Jane Channell finishes 4th in World Cup skeleton race
Vancouver native competed at Whistler, B.C. event
Canadian Jane Channell finished in fourth place in the women's skeleton event at the IBSF World Cup on Friday in Whistler, B.C.
Channell, of North Vancouver, B.C., had a two-run time of one minute 49.87 seconds.
🇨🇦 <a href="https://twitter.com/janechannell">@janechannell</a> is competing in Whistler now! Stream on cbcsports.ca or the CBC Sports app. <a href="https://twitter.com/BobCANSkel">@BobCANSkel</a> <a href="https://t.co/ypGD3oUaHG">https://t.co/ypGD3oUaHG</a>—@cbcsports
Germany's Tina Hermann was first in 1:48.90, American Anne O'Shea finished second in 1:49.09 and Jacqueline Loelling of Germany placed third in 1:49.48.
Canadian Elisabeth Vathje was 10th in 1:50.80, while Cassie Hawrysh of Brandon, Man., was 19th.
The German slider continued her dominance of women's skeleton on by winning a fourth World Cup gold of the season.
Hermann also has a silver and a fourth-place finish to lead the overall standings through six races.
"It's really exciting. I'm very happy about it," said the 23-year-old. "My season has been really great. I didn't expect to be in such good form."
Hermann trailed O'Shea by 0.02 seconds for top spot at the race's midway point, but was even better her second time down the 16-corner, 1,450-metre track at the Whistler Sliding Centre to claim her first comeback victory of the season.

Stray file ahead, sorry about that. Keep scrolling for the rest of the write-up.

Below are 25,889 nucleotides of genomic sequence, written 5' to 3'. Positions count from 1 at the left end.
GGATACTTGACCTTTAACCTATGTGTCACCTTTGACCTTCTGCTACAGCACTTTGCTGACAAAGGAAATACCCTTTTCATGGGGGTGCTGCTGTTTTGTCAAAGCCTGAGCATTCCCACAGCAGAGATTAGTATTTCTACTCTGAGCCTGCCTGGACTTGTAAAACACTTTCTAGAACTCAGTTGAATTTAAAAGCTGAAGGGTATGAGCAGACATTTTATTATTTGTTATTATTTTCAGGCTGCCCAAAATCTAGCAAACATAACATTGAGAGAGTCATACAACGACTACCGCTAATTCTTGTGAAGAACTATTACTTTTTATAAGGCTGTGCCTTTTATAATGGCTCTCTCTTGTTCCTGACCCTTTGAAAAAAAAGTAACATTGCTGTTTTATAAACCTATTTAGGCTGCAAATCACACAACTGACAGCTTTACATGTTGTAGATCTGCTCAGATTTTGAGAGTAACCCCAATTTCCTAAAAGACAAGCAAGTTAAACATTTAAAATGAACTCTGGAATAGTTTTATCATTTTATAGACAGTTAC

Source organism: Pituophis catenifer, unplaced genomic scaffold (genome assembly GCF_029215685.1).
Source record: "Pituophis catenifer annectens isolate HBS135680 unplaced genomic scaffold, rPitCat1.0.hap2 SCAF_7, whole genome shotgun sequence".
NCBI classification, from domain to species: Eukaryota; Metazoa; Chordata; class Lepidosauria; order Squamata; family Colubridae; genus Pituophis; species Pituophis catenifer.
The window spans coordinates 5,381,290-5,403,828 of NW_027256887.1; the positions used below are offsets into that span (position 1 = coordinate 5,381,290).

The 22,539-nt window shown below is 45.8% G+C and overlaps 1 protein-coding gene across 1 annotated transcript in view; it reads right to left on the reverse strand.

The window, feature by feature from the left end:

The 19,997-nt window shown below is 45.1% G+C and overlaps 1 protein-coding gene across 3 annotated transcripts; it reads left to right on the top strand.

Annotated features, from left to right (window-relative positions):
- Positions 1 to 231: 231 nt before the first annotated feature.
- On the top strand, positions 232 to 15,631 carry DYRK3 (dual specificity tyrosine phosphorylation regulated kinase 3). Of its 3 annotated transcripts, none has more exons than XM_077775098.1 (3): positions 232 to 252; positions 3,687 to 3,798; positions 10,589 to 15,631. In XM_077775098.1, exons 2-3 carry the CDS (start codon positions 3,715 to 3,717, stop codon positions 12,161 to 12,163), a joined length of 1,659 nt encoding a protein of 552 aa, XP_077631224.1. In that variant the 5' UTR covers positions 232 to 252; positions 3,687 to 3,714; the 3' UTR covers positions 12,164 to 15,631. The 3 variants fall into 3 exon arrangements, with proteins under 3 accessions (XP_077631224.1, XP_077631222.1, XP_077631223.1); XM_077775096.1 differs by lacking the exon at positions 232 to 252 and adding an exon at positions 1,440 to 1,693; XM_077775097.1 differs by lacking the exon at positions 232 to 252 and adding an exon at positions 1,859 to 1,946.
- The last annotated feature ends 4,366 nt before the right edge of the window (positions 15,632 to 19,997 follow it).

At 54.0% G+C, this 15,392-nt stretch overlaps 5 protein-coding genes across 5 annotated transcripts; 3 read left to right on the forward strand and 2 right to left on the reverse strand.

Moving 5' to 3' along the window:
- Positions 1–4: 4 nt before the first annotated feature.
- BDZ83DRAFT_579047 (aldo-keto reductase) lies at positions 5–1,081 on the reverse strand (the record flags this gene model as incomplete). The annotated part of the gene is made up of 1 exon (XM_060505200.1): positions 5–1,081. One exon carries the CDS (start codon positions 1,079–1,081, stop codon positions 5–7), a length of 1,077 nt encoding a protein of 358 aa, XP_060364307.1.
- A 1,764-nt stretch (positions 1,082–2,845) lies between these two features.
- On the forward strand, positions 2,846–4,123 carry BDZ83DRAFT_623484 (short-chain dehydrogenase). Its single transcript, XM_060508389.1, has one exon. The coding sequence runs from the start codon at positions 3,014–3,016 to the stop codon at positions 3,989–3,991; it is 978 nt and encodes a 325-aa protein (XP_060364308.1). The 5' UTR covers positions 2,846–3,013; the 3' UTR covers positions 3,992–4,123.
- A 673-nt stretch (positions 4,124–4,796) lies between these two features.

O'Shea was in position to win her second World Cup in three weeks, and the second of her career, but tipped her hat to Hermann's performance.
"I'm super happy with silver," said O'Shea. "Tina threw down an awesome second run. That was hard to compete with."
Channell wasn't happy with her first attempt, but put things together late to finish just out of the medals.
"I know how to get down this track," said the 27-year-old. "It was just a matter of keeping my composure, staying relaxed and letting the sled fly.
"I'm happy with it. Training wasn't going well, but come race day I put it all to the side and gave it my all."
A former university sprinter, Channell moved to Whistler after the 2010 Olympics to take up skeleton and raced in a World Cup on her home track for the first time.
"You never want to disappoint the home crowd. Ever," said Channell, who maintained third in the overall standings. "It would have been great to stand on the podium, but I can't be upset with a fourth place. I'll definitely have a smile on my face today."